If I’m on an expedition I’ve got to pack light, so I can’t really take home comforts. Although, it is nice to take an iPhone so you’ve got the opportunity to stay in touch – if you manage to get signal.

What would be your top survival tip for people travelling to remote regions?

It’s a controversial one, but I always carry a packet of cigarettes. I don’t smoke, but especially in dangerous places if you ever get arrested or kidnapped – which I did on a few occasions – or you’ve got a gun to the back of your head, offering somebody a cigarette will kind of break the ice and humanise you, and that’s what it’s all about in those sorts of situations.

What do you think this kind of extreme or remote travel can teach travellers?

You can go and see places, cultures and people that are very different to your own. At the same time, you might find people are the same and want the same things and it reminds you of the general sense of humanity. In fact, it's the places where there is extreme poverty or where people don’t have very much that tend to be the most friendly and hospitable places.

What is the best or worst piece of travel advice you’ve received?

The worst advice I got when I was about 20. I’d already travelled to quite a few places and there was a bloke I’d met who said, ‘you don’t want to travel yet – you’ll have nowhere left to go later’, which is frankly a load of rubbish. The world is an enormous place and there’s nothing to stop you going back to see things. I think you’re never too young to start travelling and you’re never too old to start travelling either so, if you get the opportunity, do it.

What is your best or worst travel souvenir?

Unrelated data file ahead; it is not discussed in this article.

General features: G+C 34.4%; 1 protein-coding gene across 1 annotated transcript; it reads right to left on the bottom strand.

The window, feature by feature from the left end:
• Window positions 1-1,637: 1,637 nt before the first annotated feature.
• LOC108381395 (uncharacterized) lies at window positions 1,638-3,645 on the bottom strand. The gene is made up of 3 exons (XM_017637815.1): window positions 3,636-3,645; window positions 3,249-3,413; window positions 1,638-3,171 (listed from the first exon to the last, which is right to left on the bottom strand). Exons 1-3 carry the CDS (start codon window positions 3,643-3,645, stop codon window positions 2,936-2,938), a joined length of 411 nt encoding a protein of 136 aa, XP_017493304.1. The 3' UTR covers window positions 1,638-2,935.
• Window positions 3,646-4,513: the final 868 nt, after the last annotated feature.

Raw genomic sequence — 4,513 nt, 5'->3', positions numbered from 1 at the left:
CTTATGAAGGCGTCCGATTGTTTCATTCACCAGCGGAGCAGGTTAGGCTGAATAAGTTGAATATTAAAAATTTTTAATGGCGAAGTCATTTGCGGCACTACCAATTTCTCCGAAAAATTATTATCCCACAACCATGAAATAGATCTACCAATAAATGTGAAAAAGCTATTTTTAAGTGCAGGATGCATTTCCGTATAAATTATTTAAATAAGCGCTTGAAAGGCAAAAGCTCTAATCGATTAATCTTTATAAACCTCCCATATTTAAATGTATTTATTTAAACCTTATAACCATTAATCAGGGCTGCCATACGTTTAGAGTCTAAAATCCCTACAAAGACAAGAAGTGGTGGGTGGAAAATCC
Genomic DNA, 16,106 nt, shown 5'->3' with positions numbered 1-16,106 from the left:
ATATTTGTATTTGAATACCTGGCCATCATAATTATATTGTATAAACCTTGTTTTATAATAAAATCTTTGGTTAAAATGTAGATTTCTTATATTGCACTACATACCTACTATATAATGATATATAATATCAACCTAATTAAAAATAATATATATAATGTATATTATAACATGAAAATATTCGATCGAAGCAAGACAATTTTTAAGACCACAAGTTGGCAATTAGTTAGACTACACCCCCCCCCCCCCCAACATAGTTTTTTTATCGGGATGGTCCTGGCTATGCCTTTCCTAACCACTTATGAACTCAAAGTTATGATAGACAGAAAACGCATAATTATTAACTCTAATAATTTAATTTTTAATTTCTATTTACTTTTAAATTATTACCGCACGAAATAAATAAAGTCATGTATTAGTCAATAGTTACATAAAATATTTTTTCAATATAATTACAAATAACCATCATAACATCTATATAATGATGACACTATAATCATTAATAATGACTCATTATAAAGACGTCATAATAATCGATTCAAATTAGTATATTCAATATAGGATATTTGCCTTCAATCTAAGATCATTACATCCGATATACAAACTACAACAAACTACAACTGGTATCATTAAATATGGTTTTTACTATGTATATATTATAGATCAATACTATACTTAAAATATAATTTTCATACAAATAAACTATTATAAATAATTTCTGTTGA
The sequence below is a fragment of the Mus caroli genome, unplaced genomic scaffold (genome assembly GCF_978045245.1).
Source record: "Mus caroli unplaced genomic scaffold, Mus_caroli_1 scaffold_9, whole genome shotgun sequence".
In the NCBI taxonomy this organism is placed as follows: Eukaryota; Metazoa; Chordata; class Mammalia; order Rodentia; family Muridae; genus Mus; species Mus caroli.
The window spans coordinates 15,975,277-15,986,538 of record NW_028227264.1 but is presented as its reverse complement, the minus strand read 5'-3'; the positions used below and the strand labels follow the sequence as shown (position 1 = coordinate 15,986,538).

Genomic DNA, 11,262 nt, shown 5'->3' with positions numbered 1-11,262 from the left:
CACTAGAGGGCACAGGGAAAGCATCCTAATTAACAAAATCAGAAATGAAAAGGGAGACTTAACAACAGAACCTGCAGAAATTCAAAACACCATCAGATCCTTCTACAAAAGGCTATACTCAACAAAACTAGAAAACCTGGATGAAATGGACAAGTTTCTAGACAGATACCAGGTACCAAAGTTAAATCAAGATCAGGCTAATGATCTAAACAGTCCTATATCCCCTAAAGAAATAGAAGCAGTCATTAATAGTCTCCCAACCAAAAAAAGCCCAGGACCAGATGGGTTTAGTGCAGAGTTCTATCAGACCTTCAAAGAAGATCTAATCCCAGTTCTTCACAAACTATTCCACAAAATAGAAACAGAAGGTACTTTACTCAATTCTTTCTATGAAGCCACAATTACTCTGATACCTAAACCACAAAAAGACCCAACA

I’ve got this Bedouin sword I brought back from Africa last year, which is from the Battle Omdurman in the Sudan. I was so surprised I managed to get it through customs. It’s now hanging on my wall.

One of the hardest legs of his journey; Levison walks through the desolate landscapes of war-torn Sudan. Image courtesy of Simon & Schuster

What’s your biggest travel fail?

Back in January 2005, I had a month to kill so I thought I would try and cycle across Spain. I’d been cycling for a week and got as far as the Sierra Nevada mountains but I hadn’t accounted for the enormous mountains after that and the weather, which was snowing and hailing. I didn’t have a sleeping bag so I was just sleeping at the side of the road in a bivvy bag – it was the most miserable experience of my life.

One day I found a town, but as it was late there was nowhere to stay, so I slept on a bench at the local train station only to be woken up by a policeman poking me with his baton. He had me arrested and drove me to what I thought was a police station. In the morning I woke up in a surprisingly nice room, went downstairs and was given breakfast. It wasn’t until all these tramps started coming down that I realised they had put me in a homeless shelter. At that stage, I gave up the bike and rented a car.

Quick, an asteroid is going to hit the earth in one week!  Which is the one travel dream you’d rush to fulfil?

I’d probably go home to the Peak District and stay where I grew up.

What advice would you give a first-time traveller?

Don’t be afraid to take risks. I’m not talking about danger, I’m talking about just getting to the starting point and making a decision to go and do something.

If you're interested in finding out more about Levison's recent adventures check out his book Walking the Nile (levisonwood.com/book), or join him on a pioneering expedition at secretcompass.com.